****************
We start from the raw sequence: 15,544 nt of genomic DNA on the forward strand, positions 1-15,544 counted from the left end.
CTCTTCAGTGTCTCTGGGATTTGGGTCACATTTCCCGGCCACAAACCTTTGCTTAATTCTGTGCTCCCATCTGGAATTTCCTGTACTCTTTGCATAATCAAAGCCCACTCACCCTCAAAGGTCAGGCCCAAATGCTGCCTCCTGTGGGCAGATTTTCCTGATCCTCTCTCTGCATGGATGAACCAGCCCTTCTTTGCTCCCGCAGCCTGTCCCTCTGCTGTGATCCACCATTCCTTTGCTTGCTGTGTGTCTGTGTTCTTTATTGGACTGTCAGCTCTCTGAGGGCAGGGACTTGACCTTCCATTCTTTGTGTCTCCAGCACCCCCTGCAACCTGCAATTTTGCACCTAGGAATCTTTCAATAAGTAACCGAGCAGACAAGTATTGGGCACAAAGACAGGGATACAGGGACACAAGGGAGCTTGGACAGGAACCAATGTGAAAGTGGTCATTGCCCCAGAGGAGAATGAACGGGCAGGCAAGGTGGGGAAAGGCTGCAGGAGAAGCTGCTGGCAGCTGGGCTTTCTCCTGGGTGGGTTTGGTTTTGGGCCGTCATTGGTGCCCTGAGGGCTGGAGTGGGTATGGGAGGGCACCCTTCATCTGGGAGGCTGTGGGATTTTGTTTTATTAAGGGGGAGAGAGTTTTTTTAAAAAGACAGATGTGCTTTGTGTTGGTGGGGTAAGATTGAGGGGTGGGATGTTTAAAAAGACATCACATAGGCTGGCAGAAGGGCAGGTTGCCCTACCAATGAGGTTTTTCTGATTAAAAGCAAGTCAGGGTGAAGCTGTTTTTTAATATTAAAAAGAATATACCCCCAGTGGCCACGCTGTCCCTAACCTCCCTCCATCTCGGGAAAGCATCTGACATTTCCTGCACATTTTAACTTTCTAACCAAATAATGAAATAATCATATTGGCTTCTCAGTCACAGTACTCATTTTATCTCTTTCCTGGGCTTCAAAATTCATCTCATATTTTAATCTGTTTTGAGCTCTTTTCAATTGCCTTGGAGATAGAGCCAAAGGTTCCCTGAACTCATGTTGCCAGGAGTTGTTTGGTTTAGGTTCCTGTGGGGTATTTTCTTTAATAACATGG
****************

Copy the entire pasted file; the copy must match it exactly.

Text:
We start from the raw sequence: 15,544 nt of genomic DNA on the forward strand, positions 1-15,544 counted from the left end.
CTCTTCAGTGTCTCTGGGATTTGGGTCACATTTCCCGGCCACAAACCTTTGCTTAATTCTGTGCTCCCATCTGGAATTTCCTGTACTCTTTGCATAATCAAAGCCCACTCACCCTCAAAGGTCAGGCCCAAATGCTGCCTCCTGTGGGCAGATTTTCCTGATCCTCTCTCTGCATGGATGAACCAGCCCTTCTTTGCTCCCGCAGCCTGTCCCTCTGCTGTGATCCACCATTCCTTTGCTTGCTGTGTGTCTGTGTTCTTTATTGGACTGTCAGCTCTCTGAGGGCAGGGACTTGACCTTCCATTCTTTGTGTCTCCAGCACCCCCTGCAACCTGCAATTTTGCACCTAGGAATCTTTCAATAAGTAACCGAGCAGACAAGTATTGGGCACAAAGACAGGGATACAGGGACACAAGGGAGCTTGGACAGGAACCAATGTGAAAGTGGTCATTGCCCCAGAGGAGAATGAACGGGCAGGCAAGGTGGGGAAAGGCTGCAGGAGAAGCTGCTGGCAGCTGGGCTTTCTCCTGGGTGGGTTTGGTTTTGGGCCGTCATTGGTGCCCTGAGGGCTGGAGTGGGTATGGGAGGGCACCCTTCATCTGGGAGGCTGTGGGATTTTGTTTTATTAAGGGGGAGAGAGTTTTTTTAAAAAGACAGATGTGCTTTGTGTTGGTGGGGTAAGATTGAGGGGTGGGATGTTTAAAAAGACATCACATAGGCTGGCAGAAGGGCAGGTTGCCCTACCAATGAGGTTTTTCTGATTAAAAGCAAGTCAGGGTGAAGCTGTTTTTTAATATTAAAAAGAATATACCCCCAGTGGCCACGCTGTCCCTAACCTCCCTCCATCTCGGGAAAGCATCTGACATTTCCTGCACATTTTAACTTTCTAACCAAATAATGAAATAATCATATTGGCTTCTCAGTCACAGTACTCATTTTATCTCTTTCCTGGGCTTCAAAATTCATCTCATATTTTAATCTGTTTTGAGCTCTTTTCAATTGCCTTGGAGATAGAGCCAAAGGTTCCCTGAACTCATGTTGCCAGGAGTTGTTTGGTTTAGGTTCCTGTGGGGTATTTTCTTTAATAACATGG